Pi Lambda Theta was founded in 1910 through the efforts of Dr. W.W. Charters, Dean of Education at the University of Missouri. Charters was himself a member of the Gamma Chapter of Phi Delta Kappa, an all male honorary organization, but he was also interested in establishing a similar organization for women. Charters invited a small group of women at the University of Missouri to discuss the possibility of setting up a national honor and professional association for women in education. Six other schools followed Missouri's lead and established chapters between 1912 and 1916.
The Johns Hopkins chapter was founded around 1926 by Florence Bamberger, the first woman promoted to the rank of full professor in the Department of Education at Hopkins. She published numerous articles covering a wide variety of topics, including childhood education, vocational training, and women's education and served as Dean of the School of Education at Hopkins in the 1940s. The Florence E. Bamberger Scholarship for women students in education was established in the 1940s.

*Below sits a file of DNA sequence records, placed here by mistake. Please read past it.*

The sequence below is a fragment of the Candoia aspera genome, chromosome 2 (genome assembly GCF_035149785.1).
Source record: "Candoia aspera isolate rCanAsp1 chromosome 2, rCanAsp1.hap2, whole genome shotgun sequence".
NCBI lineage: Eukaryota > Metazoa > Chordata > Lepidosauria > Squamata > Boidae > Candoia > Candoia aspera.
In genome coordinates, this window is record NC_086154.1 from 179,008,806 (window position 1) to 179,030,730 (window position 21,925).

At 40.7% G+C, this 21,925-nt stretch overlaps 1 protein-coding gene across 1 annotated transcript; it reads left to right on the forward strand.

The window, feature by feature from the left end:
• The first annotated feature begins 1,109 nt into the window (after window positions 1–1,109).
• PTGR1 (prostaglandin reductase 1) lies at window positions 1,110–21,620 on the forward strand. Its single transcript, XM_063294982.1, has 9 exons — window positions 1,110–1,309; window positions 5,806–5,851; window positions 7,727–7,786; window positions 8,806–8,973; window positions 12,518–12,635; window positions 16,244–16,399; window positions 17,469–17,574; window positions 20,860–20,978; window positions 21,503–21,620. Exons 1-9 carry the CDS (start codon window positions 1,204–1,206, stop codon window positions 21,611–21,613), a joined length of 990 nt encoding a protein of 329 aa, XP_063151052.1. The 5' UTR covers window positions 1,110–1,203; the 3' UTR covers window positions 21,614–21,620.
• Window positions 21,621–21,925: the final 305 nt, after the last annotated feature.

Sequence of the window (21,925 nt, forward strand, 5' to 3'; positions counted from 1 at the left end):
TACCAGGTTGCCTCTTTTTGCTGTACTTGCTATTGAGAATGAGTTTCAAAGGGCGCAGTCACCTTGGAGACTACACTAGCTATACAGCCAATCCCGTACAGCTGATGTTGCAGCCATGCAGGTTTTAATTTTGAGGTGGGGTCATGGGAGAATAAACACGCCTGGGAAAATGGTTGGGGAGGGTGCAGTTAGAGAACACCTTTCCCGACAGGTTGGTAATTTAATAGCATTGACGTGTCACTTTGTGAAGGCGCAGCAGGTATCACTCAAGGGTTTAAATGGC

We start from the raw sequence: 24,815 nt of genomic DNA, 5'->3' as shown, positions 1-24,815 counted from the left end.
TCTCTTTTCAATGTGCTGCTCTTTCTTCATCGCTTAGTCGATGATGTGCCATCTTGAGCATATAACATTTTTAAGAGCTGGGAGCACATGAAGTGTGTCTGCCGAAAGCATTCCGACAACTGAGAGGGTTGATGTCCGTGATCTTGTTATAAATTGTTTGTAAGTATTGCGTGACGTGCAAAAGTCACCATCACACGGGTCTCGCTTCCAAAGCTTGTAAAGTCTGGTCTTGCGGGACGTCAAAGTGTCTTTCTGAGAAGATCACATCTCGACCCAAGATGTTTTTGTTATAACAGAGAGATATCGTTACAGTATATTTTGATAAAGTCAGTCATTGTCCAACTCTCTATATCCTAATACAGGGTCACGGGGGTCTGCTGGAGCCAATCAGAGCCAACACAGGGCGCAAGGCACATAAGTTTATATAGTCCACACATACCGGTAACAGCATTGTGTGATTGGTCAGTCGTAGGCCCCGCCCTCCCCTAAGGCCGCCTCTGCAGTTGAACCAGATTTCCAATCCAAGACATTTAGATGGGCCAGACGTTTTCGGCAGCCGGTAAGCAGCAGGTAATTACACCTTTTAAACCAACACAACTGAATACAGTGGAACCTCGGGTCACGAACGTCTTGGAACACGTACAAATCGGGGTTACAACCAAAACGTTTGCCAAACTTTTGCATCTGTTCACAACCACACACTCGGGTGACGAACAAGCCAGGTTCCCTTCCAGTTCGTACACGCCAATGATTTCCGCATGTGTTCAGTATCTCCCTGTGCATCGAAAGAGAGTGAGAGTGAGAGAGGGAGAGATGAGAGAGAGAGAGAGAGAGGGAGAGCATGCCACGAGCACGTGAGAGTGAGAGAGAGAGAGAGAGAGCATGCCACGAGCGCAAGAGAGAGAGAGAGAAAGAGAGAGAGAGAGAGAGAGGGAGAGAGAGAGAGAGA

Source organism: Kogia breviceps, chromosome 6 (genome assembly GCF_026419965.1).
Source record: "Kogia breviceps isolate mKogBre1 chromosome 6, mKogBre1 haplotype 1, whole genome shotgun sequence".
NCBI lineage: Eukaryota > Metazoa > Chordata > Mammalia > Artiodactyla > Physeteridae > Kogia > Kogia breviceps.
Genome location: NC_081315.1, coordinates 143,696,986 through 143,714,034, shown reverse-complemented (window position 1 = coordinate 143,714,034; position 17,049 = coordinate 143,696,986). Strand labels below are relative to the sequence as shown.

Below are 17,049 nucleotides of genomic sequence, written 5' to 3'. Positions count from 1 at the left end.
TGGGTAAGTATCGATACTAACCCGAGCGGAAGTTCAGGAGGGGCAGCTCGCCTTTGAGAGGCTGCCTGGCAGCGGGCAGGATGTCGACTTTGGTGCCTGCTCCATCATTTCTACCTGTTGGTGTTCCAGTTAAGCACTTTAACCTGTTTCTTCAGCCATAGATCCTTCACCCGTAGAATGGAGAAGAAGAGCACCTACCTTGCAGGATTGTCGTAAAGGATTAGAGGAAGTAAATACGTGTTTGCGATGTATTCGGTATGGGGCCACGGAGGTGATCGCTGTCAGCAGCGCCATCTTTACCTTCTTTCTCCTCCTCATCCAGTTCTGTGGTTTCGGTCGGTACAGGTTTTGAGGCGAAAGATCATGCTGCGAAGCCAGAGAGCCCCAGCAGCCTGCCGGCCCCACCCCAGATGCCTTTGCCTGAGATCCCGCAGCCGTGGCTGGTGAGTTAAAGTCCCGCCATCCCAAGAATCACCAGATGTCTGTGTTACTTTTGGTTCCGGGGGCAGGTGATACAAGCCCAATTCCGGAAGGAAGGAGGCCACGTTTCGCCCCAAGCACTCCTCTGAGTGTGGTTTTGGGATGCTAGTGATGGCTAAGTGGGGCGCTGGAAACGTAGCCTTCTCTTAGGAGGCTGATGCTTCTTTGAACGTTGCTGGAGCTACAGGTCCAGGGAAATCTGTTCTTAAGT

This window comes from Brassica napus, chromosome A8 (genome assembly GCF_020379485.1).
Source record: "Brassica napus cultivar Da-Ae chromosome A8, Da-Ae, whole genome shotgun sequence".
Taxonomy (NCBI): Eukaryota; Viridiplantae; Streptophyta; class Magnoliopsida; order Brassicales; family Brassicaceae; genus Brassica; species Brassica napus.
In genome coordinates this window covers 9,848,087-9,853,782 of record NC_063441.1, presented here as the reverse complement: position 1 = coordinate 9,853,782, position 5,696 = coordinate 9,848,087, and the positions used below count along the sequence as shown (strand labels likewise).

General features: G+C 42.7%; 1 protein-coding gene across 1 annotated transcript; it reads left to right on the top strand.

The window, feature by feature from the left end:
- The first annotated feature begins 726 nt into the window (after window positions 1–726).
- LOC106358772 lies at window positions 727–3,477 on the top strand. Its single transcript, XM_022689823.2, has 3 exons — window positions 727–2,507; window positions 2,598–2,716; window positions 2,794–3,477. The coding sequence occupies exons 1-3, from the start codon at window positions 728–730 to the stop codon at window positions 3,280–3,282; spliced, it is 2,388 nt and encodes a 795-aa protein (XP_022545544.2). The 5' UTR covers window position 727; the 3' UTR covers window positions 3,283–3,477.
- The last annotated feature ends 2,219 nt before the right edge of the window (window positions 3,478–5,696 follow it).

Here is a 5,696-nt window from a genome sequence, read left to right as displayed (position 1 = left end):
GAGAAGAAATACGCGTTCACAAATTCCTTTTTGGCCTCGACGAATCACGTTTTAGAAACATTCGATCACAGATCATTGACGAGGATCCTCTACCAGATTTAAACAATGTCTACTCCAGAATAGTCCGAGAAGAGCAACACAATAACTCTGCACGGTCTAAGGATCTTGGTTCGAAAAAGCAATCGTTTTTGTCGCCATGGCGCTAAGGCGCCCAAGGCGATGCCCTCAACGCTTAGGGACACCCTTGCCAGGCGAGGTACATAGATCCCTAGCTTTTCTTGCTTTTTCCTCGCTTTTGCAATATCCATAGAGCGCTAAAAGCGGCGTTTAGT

During World War II members of Chi Chapter of Pi Lambda Theta at Johns Hopkins University were involved in defense activities, serving in the Red Cross, as air-raid warden instructors, workers in the air-raid warning center, nurses aides, or registrars at local draft boards. Through auctions and shows sponsored by Chi Chapter, money was raised for the Red Cross. After the war Pi Lambda Theta promoted special projects on teacher recruitment and retention, aid to schools in devastated areas, teacher exchange, and collaboration with the United Nations.
Although it began as a women's organization, Pi Lambda Theta began admitting men in 1974 following ratification of an amendment by the national organization's executive committee.